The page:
Miscellaneous notes

Be aware that you should use the UUID naming scheme[broken link: invalid section] for specifying block devices. It is not necessary to specify the root block device for dracut. From dracut.cmdline(7):

The root device used by the kernel is specified in the boot configuration file on the kernel command line, as always.

However, it may be useful to set some parameters early, and you can enable additional features like prompting for additional command line parameters. See dracut.cmdline(7) for all options. Here are some example configuration options:

  • Resume from a swap partition: resume=UUID=80895b78-7312-45bc-afe5-58eb4b579422
  • Prompt for additional kernel command line parameters: rd.cmdline=ask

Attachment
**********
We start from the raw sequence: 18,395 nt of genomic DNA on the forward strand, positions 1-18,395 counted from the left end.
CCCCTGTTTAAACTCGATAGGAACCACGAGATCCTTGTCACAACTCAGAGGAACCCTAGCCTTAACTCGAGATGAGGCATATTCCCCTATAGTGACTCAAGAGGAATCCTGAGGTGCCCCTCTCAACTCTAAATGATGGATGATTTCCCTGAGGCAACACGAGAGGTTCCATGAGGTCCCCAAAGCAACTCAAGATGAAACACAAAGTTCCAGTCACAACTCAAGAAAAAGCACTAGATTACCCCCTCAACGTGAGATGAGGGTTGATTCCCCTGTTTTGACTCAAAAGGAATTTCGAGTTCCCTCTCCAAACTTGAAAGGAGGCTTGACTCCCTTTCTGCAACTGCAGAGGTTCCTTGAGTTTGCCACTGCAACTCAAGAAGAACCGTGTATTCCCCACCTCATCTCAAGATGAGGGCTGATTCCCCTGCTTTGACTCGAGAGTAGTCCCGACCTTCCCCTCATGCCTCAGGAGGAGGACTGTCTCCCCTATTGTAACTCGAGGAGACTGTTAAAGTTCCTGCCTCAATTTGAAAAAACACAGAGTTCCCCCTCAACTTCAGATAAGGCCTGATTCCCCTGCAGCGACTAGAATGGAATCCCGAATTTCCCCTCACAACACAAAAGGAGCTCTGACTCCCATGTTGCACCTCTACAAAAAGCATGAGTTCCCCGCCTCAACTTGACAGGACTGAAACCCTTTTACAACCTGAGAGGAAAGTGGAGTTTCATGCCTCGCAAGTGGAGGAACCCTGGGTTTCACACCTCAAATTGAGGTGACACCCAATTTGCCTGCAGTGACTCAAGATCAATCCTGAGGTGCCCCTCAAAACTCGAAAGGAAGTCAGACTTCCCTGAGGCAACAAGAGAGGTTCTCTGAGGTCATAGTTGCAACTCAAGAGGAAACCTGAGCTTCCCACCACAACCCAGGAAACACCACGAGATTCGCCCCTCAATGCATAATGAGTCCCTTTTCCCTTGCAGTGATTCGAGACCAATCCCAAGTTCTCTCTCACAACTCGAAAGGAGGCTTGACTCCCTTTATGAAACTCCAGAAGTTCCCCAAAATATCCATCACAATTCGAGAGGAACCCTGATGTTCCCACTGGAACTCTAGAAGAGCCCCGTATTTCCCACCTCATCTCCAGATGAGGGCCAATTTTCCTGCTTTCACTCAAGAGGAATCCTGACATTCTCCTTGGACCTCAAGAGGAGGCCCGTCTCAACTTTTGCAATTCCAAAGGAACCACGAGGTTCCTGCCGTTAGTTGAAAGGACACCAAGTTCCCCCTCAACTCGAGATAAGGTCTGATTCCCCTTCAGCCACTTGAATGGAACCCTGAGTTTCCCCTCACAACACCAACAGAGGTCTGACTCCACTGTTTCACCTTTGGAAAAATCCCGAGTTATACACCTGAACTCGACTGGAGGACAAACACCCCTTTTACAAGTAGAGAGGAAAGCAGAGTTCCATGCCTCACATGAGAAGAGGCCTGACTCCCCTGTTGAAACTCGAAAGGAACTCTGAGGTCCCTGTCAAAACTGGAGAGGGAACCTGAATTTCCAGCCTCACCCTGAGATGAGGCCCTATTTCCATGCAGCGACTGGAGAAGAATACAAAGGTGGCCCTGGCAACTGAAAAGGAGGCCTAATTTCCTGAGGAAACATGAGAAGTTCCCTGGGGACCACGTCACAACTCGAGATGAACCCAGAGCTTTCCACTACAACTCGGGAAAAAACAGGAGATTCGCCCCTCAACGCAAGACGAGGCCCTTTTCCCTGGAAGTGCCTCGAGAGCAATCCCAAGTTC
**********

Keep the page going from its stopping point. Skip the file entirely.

• Print informational output even if "quiet" is set: rd.info

Unified kernel image

dracut can produce unified kernel images with the --uefi command line option or with the uefi="yes" configuration option.

Tips and tricks

View information about generated image

You can view information about a generated initramfs image, which you may wish to view in a pager:

# lsinitrd /path/to/initramfs_or_uefi_image | less

This command will list the arguments passed to dracut when the image was created, the list of included dracut modules, and the list of all included files.

Change compression program

To reduce the amount of time spent compressing the final image, you may change the compression program used.

Warning:
  • Make sure your kernel has your chosen decompression support compiled in, otherwise you will not be able to boot. You must also have the chosen compression program package installed.
  • The upstream Linux kernel does not support zstd compressed initramfs before version 5.9. linux-zen supports it since version 5.8

Simply add any one of the following lines (not multiple) to your dracut configuration[broken link: invalid section]:

compress="cat"
compress="gzip"
compress="bzip2"
compress="lzma"
compress="xz"
compress="lzo"
compress="lz4"
compress="zstd"